Jaguar calls this the 2014 XJ, but take a long look at it and you won’t find any telltale visual differences from the earlier car. Not that the long, sleek and very distinctive XJ needed any help in the looks department. Where the XJ did need a revision was to its price, and that’s the main highlight of the 2014 model. It costs a whopping Rs 20 lakh less than before. The start of local assembly at JLR’s facility in Pune is responsible for this very welcome change in price, and now the Jaguar XJ, for long among the costliest of the 3.0-litre diesel full-size luxury cars, has become the most affordable. The Premium Luxury trim costs Rs 92.1 lakh (ex-showroom, Mumbai) and the Portfolio trim we’ve tested here still ducks under the one-crore mark, at Rs 98.69 lakh.
Before you ask, these are not low-spec ‘Corporate Edition’ cars. Quite to the contrary, both XJs are fully loaded, and in fact get some additional equipment compared to before. Fully adjustable rear seats with heating, cooling and a massage functions, dual sunroofs, satellite navigation, rear seat entertainment screens and Meridian audio systems are now standard on both versions. But for the Rs 6.5 lakh over the Premium Luxury model, the Portfolio does get a more powerful sound system (825W versus 380W), larger screens in the back (10.2-inch versus 8-inch), cornering headlamps and larger, 19-inch wheels. The Portfolio also features new fold-out tray tables for rear seat passengers that are large and sturdy enough to hold a laptop.
But, as before, the rear seat experience is a bit of a mixed bag. Legroom and headroom are good, no doubt, but its rivals offer a little bit more. In truth, the sharply rising window line just makes it feel less spacious than it actually is. That said, seat comfort is really good with great all round support and near perfect cushioning. The massage function also works well to ease the stress after a full day’s work. The front seats, adjustable in every which way, including the bolstering, are really nice too.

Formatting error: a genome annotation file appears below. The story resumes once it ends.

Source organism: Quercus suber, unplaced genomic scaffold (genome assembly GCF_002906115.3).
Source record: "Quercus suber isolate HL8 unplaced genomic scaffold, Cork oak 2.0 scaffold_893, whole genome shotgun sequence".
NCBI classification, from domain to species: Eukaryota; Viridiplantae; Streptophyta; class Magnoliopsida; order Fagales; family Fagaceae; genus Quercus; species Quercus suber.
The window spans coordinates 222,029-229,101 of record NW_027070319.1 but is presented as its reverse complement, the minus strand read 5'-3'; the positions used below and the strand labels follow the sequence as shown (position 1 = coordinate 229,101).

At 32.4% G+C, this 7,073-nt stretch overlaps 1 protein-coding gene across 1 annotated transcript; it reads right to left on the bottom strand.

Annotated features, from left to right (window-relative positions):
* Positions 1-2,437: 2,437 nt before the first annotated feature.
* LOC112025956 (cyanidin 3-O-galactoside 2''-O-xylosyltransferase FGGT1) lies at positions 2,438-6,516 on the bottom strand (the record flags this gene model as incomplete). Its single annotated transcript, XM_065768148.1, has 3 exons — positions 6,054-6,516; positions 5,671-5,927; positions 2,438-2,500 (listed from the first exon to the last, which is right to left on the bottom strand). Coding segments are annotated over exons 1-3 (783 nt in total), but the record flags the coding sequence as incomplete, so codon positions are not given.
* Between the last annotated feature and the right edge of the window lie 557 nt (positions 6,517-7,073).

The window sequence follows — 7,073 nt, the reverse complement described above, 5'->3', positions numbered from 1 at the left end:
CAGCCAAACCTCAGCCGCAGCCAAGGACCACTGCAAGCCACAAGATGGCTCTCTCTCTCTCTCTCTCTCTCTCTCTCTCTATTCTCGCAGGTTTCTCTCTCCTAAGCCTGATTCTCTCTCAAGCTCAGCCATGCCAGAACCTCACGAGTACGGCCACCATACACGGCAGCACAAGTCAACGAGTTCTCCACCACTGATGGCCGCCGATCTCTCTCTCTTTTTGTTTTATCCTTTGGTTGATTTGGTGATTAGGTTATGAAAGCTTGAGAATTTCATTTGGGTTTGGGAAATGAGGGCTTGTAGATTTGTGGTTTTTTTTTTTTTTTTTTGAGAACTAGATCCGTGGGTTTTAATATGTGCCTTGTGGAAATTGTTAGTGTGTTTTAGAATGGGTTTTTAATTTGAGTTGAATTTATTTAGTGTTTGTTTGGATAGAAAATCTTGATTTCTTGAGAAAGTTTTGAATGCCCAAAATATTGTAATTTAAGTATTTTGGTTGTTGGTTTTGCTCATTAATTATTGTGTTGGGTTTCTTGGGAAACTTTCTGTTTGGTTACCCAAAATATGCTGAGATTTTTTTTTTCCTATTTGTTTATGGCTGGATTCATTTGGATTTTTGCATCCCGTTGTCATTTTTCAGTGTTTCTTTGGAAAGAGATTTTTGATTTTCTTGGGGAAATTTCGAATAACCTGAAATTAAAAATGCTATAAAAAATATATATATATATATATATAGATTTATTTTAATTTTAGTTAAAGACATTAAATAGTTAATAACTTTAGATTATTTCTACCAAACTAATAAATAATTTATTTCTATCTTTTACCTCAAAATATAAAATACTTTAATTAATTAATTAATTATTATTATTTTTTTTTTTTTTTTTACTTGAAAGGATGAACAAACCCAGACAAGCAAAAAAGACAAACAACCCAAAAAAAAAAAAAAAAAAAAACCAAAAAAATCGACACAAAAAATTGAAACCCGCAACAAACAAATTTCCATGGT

Jaguar hasn’t altered the basic layout of the cabin, so the XJ carries on with its really sporty looking dashboard that beautifully wraps itself around the front seats. Quality of materials is good, but in a few places, you’ll find the odd cheap-feeling bit, like the steering adjustment knob, which is straight out of a Ford. For the most part, however, this isn’t an issue. What is more apparent an issue, however, is the relatively low-resolution graphics for the touchscreen that controls the infotainment system. It simply looks out of place in a car of this price, and feels a bit dated now. The TFT screen that makes up the speedo and tacho dials could do with an update as well.
As for the driving experience, the Jag remains perhaps the most involving of the luxury limos, although it lacks the ultimate chassis balance of a 7-series. The steering is accurate, if a bit light at high speeds, and on the whole, the car feels a lot more balanced than its vast size would lead you to believe. The creamy smooth 271bhp, 3.0-litre, V6 twin-turbo diesel (mated to an eight-speed torque converter auto) is also game for a full Sunday’s worth of hard driving. It’s quick to respond to throttle inputs and feels punchy at all speeds. The nice growl from the motor only adds to the experience. In humdrum city driving though, the engine never lets out more than a, well, purr – engine refinement is simply super.
The big Jag also successfully manages to mute out a lot of outside noise. Most bumps are done away with quietly and it’s only the large potholes that thud through the cabin. But, the low ground clearance and massive 3.2m wheelbase do call for a little bit of caution over speedbreakers.
In all, the 2014 XJ delivers all that we’ve ever liked about the big Jag for substantially less money than before. Offering probably the best compromise of driving pleasure and luxury among diesel limos, the XJ is a car that’s tailor made for those who split their time behind the wheel and in the rear seat. Charming as ever, the XJ has just got that much harder to resist.